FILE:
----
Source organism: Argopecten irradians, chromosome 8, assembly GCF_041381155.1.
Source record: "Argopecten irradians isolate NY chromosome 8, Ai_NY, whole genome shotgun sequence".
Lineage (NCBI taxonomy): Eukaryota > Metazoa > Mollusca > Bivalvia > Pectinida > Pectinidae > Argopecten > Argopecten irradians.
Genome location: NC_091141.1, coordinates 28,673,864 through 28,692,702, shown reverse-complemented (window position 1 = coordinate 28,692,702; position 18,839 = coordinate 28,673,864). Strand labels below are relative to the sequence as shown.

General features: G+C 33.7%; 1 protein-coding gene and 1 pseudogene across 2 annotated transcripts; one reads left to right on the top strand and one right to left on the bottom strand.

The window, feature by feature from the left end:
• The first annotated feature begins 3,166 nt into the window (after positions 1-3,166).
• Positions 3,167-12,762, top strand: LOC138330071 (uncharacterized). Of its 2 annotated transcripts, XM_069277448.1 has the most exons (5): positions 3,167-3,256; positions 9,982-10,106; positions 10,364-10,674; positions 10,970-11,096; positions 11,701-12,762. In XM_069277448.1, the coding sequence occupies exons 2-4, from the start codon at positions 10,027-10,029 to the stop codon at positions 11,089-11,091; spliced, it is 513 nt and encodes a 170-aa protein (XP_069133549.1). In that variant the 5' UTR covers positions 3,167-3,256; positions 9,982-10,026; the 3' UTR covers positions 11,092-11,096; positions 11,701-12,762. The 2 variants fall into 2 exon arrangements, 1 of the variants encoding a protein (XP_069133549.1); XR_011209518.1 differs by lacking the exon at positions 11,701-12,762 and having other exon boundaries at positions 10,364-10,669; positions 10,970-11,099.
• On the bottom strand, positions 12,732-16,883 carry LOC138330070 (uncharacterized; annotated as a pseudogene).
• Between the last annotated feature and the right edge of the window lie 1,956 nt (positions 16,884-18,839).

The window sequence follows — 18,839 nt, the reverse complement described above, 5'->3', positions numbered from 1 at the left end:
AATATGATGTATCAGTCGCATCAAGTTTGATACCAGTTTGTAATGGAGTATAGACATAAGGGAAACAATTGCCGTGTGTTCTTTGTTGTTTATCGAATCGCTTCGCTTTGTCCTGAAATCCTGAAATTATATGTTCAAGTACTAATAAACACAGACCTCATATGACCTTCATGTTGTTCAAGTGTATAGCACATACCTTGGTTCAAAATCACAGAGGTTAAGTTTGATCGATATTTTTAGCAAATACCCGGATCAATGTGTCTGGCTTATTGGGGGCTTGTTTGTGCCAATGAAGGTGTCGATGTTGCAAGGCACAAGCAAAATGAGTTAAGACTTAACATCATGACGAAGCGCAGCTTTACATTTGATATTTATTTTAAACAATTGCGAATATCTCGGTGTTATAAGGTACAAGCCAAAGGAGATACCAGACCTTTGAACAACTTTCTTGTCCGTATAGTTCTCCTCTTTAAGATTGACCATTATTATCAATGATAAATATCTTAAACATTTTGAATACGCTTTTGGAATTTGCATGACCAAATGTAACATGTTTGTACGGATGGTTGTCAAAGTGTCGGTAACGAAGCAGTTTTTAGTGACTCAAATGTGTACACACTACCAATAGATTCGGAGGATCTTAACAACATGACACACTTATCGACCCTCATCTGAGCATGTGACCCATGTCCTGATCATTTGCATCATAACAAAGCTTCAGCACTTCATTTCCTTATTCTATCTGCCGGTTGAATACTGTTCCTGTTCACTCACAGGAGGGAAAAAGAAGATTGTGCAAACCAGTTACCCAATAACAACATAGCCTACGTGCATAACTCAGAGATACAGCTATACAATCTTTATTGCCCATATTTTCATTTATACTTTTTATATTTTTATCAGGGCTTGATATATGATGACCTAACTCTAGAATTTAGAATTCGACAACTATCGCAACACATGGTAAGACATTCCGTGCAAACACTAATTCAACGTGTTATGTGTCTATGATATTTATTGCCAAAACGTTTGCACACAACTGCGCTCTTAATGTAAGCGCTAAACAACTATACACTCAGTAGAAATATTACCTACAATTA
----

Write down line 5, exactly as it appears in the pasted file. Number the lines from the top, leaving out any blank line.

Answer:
General features: G+C 33.7%; 1 protein-coding gene and 1 pseudogene across 2 annotated transcripts; one reads left to right on the top strand and one right to left on the bottom strand.